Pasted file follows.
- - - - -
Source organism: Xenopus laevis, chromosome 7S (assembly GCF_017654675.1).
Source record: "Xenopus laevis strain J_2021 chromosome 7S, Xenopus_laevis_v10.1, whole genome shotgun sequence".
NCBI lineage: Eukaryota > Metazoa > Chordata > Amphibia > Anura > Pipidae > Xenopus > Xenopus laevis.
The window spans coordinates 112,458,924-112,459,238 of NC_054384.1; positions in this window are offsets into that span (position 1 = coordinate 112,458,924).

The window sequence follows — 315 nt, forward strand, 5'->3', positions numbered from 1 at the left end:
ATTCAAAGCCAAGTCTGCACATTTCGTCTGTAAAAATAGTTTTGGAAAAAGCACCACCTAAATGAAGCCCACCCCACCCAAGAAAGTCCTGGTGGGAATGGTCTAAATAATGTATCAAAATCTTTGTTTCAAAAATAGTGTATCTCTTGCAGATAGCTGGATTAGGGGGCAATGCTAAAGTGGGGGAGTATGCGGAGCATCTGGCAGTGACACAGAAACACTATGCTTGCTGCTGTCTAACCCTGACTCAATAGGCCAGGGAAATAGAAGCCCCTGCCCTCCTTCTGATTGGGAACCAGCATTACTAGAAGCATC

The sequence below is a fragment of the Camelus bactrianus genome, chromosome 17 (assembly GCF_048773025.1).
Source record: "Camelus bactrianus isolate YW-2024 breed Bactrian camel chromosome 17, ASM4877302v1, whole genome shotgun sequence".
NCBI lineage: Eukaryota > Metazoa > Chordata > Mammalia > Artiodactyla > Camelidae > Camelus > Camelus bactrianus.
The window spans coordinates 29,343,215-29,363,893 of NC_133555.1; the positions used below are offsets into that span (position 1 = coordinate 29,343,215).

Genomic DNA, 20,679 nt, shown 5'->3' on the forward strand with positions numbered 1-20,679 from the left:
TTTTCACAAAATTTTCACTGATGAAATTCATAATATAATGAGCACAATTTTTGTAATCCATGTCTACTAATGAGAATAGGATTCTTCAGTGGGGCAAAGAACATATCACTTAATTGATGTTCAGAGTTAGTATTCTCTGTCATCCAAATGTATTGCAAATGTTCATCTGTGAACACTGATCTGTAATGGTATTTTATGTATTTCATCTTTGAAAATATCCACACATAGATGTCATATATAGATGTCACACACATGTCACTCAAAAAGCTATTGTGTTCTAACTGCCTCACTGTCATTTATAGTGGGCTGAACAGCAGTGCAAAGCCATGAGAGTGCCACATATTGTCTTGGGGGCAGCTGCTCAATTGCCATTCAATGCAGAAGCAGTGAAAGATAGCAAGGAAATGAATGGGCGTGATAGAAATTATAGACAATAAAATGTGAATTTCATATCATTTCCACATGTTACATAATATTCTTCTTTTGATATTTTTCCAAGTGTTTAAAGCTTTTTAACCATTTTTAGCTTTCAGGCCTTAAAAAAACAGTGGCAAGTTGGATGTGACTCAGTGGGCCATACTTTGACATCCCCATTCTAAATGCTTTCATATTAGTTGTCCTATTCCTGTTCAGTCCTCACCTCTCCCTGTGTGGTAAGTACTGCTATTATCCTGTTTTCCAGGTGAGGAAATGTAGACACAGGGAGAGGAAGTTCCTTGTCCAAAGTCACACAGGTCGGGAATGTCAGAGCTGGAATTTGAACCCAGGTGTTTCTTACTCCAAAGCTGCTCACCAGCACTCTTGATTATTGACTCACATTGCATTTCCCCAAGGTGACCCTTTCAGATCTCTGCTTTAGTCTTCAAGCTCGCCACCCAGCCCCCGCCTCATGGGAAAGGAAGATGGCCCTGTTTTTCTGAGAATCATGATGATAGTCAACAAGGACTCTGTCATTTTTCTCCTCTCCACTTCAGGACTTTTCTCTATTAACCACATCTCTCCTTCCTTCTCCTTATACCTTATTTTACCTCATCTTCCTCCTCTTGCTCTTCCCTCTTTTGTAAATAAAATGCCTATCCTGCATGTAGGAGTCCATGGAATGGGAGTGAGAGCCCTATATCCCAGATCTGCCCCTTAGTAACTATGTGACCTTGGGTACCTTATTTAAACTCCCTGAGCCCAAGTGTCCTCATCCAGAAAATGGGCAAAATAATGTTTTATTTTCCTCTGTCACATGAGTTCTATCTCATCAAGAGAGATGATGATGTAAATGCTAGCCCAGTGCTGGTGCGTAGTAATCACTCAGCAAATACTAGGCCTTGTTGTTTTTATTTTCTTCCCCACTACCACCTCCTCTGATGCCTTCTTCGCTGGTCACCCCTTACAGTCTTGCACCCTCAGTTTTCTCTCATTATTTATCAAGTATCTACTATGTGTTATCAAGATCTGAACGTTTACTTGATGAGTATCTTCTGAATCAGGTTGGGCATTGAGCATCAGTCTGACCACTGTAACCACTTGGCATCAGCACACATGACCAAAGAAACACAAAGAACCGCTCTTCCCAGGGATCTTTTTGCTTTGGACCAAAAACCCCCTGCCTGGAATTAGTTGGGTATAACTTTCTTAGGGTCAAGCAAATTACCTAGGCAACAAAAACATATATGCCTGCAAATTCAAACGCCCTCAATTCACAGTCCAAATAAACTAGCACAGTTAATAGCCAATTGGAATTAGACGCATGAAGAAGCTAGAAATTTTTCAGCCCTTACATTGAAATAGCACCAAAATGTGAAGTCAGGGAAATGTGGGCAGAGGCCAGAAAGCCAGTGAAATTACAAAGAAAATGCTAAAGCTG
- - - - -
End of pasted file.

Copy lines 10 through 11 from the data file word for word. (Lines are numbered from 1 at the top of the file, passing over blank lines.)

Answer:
The window spans coordinates 29,343,215-29,363,893 of NC_133555.1; the positions used below are offsets into that span (position 1 = coordinate 29,343,215).

Genomic DNA, 20,679 nt, shown 5'->3' on the forward strand with positions numbered 1-20,679 from the left: